Treating Breast cancer
Fighting breast Cancer
Breast Cancer Reconstruction
Following a mastectomy, you have options to help you become comfortable with the changes in your body. They are all options, with benefits to each approach. What is best for you and your body may not be what is best for another woman.
If you are considering breast reconstruction, you should speak with your medical team before the mastectomy, even if you plan to have your reconstruction later on.
There are a few of options for breast reconstruction, and which one you use will depend on your age, body type, and treatment plan.
One possibility is to have breast implants. The breast is filled with silicone sacs of saline or silicone gel.
TRAM Flap, Latissimus Flap, or Gluteal Flap
An alternative solution is to use tissue the surgeon removes from another part of your body, like the belly (TRAM), back (latissimus), or buttocks (gluteal). The surgeon sculpts this tissue into the shape of your breast.
In addition to reconstructing the breast, the surgeon can add a nipple, change the shape or size of the reconstructed breast, and operate on the opposite breast as well for a better match. The plastic surgeon will be able to discuss with you the benefits and risks of each procedure, and help you decide what will make you feel the most natural.
Alternative to Breast Reconstruction
One alternative to breast reconstruction is a removable prosthetic breast that is worn in the bra. This will preserve the shape and look of the breast without the surgical procedures.
What Is Chemo?
Chemotherapy is a treatment method that uses a combination of drugs to either destroy cancer cells or slow down the growth of cancer cells.
- Cytotoxic drugs (meaning “toxic to cells”) are usually given orally or through a vein (intravenously or “through the bloodstream”).
- Chemotherapy is a systemic therapy, meaning that the drugs travel in the bloodstream throughout the entire body.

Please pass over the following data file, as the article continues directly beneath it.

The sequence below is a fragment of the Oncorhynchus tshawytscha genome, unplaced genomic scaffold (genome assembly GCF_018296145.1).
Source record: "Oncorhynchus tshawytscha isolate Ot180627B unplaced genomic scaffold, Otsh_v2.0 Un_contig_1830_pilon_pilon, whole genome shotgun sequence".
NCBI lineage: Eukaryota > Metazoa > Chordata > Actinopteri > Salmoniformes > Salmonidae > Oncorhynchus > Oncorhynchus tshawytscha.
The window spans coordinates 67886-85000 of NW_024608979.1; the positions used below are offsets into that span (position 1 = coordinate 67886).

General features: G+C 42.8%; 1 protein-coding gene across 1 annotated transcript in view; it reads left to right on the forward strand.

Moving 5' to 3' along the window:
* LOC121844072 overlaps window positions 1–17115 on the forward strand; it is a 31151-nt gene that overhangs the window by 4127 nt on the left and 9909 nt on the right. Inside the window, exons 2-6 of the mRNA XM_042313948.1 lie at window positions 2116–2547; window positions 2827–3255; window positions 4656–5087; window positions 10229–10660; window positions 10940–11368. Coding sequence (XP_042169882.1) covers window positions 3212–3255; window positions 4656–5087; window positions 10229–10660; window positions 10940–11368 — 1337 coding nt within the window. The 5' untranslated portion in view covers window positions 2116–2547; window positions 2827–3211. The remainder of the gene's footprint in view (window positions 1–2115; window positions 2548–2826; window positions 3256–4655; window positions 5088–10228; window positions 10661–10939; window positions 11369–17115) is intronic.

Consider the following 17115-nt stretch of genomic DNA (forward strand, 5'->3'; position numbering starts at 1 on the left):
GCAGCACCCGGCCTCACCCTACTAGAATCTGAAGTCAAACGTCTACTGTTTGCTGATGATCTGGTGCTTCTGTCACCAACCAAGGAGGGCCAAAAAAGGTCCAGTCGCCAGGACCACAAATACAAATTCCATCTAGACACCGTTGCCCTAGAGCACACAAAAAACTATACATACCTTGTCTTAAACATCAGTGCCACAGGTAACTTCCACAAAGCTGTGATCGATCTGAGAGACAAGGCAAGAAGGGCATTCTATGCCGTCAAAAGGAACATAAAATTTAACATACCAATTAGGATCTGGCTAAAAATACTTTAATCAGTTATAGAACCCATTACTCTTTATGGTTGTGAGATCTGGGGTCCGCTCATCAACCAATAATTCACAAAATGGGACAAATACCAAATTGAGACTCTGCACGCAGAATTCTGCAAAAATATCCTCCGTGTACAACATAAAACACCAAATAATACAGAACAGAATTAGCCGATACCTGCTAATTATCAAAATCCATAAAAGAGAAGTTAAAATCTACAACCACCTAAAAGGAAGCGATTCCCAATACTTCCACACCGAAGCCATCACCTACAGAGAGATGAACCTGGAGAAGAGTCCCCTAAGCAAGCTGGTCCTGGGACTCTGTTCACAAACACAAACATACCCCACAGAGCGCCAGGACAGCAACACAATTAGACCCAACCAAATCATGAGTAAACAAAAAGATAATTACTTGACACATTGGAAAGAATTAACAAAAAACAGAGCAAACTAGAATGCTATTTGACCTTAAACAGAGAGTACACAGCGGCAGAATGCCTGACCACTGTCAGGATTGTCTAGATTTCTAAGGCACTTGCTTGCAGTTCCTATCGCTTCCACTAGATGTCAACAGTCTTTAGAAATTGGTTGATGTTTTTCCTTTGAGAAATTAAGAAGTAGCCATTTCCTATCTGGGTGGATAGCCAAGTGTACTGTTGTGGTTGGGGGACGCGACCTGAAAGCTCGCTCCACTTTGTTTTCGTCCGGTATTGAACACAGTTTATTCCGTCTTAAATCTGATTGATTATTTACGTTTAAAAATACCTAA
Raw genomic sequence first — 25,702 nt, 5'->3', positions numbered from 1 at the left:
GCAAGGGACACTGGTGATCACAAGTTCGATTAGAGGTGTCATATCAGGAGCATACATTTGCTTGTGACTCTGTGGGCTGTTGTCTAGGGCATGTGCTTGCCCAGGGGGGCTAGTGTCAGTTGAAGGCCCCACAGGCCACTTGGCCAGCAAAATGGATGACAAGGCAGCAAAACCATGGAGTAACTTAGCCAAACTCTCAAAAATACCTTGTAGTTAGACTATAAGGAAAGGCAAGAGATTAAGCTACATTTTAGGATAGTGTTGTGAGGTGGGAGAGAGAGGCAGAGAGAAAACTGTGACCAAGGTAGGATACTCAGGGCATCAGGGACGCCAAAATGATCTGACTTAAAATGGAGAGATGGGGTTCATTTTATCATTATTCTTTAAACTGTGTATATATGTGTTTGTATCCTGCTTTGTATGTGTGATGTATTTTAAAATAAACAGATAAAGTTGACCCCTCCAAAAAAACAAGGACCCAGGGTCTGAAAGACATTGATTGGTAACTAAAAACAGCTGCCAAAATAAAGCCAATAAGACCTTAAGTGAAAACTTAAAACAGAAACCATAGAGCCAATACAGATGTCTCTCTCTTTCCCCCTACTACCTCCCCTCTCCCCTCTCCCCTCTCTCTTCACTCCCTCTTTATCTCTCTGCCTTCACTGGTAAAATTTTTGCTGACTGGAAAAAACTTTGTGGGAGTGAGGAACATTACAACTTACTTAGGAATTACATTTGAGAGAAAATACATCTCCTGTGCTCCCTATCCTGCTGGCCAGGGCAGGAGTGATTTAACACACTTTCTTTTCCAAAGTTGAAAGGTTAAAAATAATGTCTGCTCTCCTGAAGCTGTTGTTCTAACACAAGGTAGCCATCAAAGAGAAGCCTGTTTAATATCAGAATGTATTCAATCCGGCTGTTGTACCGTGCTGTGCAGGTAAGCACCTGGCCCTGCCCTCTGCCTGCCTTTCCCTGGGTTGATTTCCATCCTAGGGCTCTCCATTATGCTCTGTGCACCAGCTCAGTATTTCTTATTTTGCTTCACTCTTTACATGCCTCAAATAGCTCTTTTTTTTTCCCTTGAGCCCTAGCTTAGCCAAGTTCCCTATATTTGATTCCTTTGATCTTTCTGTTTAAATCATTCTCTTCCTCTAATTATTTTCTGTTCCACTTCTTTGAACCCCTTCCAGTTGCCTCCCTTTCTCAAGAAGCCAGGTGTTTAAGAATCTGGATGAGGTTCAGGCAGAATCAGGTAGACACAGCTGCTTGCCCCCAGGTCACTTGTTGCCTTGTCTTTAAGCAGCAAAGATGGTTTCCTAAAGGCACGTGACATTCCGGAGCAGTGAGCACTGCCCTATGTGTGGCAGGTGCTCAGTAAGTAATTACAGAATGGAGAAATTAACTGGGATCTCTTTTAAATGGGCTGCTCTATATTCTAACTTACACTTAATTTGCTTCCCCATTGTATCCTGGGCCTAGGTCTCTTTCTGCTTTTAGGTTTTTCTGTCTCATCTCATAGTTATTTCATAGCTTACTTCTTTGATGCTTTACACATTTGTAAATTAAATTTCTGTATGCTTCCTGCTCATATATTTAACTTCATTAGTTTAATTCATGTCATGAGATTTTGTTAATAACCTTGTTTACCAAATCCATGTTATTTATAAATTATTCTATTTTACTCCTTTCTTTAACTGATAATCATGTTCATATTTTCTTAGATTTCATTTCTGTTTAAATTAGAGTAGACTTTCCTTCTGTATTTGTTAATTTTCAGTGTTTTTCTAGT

Chemotherapy for early and locally advanced breast cancer
After breast surgery (adjuvant chemotherapy)
For those with early breast cancer, chemotherapy is usually given after breast surgery (called adjuvant chemotherapy), but before radiation therapy.
Adjuvant chemotherapy helps lower the risk of breast cancer recurrenceby getting rid of cancer cells that might still be in the body.
Before breast surgery (neoadjuvant chemotherapy)
Chemotherapy is sometimes used before surgery (called neoadjuvant or preoperative chemotherapy).
In women with locally advanced breast cancer, neoadjuvant chemotherapy can reduce the size of the tumor in the breast and/or in the lymph nodes, and make it easier to surgically remove the cancer.
How Long The Treatment Lasts?
Chemotherapy usually lasts 3-6 months, but you have days or weeks off between treatments.
Your treatment schedule depends on the combination of drugs given.
And… Side Effects?
The majority of side effects occur during the course of treatment, but usually diminishes upon conclusion. However, there are some types of side effects know to last several months. The worst cases they can last years.
Chemo Side Effects lasts between 3 to 6 Months
Radiation Therapy Focus on trying to kill cancer cells
External Beam Breast
What Are The Side Effects Of Radiation?
Radiation therapy can have side effects, and these vary from person to person.
The most common side-effects are:
- Sunburn-type skin irritation of the targeted area (which may range from mild to intense)
- Red, dry, tender, or itchy skin